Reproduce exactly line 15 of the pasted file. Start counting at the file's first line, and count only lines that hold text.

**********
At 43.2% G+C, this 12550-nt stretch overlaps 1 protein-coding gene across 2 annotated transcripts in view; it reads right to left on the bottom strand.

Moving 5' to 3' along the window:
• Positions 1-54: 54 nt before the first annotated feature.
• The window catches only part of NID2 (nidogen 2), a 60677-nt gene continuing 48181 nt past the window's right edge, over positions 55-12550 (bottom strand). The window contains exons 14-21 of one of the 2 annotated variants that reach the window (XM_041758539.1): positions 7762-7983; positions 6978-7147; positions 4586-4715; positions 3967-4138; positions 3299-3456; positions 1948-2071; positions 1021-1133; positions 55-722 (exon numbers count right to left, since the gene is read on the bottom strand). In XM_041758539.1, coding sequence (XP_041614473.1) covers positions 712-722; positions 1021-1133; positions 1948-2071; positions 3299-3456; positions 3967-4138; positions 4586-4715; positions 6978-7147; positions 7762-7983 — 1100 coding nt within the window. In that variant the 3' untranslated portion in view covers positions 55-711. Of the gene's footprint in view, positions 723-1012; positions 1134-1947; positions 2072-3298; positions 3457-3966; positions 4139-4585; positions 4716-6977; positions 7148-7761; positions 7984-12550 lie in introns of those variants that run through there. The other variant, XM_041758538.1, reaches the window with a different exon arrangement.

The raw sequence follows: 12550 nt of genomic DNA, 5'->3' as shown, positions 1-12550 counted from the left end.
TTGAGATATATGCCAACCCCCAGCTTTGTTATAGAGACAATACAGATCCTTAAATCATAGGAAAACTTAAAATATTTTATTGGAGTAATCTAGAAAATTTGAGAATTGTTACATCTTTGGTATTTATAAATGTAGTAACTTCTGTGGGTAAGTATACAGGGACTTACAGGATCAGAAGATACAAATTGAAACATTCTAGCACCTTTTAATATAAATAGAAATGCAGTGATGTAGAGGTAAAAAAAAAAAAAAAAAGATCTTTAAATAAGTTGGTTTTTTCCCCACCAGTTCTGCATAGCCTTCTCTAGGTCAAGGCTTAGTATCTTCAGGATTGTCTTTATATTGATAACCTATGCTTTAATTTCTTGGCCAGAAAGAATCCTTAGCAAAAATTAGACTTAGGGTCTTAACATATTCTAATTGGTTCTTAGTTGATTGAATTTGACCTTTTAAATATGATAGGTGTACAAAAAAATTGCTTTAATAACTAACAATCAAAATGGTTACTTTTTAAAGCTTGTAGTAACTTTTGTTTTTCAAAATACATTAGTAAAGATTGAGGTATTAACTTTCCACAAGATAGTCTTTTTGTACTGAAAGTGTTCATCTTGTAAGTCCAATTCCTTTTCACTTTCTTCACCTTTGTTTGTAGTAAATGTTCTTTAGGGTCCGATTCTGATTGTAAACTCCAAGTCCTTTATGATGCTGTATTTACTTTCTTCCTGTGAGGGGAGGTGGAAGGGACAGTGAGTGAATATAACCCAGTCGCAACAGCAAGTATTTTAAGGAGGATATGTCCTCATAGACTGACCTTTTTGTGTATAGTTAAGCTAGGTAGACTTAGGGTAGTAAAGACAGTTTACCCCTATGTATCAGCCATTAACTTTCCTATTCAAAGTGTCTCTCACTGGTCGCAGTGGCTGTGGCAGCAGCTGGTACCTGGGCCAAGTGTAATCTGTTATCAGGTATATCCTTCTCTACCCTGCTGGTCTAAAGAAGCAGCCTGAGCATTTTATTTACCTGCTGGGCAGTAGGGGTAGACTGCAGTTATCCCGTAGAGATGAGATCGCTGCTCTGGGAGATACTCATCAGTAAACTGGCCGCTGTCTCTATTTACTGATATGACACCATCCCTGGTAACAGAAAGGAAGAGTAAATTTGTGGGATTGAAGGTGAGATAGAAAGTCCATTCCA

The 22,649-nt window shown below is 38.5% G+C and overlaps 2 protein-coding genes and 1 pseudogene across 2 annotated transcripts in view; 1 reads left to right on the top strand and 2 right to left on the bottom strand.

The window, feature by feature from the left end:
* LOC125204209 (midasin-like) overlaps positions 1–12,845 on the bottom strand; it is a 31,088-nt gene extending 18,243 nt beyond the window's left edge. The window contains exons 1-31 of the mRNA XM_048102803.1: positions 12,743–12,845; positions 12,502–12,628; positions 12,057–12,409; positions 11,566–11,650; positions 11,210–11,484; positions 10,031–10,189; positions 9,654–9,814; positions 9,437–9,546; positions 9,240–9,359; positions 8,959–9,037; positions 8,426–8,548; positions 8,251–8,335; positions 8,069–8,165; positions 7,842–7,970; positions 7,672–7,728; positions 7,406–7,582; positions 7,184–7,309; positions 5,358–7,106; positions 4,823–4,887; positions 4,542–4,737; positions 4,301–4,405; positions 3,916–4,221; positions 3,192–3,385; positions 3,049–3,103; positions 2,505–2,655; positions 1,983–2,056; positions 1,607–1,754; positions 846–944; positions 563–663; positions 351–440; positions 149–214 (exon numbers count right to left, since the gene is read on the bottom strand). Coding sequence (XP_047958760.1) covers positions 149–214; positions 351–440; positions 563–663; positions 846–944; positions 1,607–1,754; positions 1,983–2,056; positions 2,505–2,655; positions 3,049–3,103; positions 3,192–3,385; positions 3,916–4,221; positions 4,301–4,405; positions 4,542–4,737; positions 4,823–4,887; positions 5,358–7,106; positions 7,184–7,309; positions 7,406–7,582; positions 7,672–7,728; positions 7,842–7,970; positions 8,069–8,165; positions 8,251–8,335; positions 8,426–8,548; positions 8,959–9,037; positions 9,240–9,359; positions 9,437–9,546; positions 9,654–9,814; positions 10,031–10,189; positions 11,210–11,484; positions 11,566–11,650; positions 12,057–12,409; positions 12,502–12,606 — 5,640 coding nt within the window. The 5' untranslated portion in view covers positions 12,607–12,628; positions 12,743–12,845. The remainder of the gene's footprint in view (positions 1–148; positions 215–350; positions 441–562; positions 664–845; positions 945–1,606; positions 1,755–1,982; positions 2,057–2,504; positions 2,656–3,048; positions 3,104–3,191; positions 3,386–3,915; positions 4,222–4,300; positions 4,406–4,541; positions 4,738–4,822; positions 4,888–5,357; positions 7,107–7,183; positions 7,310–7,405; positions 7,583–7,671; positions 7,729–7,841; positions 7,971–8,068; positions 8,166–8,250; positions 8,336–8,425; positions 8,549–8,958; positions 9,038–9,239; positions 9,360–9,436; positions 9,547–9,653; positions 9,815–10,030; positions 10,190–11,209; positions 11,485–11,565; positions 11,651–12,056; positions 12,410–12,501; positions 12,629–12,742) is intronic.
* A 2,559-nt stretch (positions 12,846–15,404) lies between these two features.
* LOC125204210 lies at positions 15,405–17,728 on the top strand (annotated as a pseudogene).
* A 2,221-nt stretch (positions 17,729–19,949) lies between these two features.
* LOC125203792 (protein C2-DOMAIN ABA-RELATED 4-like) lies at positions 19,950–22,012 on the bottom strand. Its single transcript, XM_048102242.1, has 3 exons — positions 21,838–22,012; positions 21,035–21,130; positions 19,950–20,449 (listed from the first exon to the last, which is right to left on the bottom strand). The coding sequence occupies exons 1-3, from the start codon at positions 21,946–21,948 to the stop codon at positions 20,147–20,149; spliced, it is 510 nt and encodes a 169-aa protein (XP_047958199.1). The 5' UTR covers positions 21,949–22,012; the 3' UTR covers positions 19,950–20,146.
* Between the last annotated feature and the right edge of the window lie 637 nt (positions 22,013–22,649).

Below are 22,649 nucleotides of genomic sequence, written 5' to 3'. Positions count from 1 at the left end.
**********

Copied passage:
Below are 22,649 nucleotides of genomic sequence, written 5' to 3'. Positions count from 1 at the left end.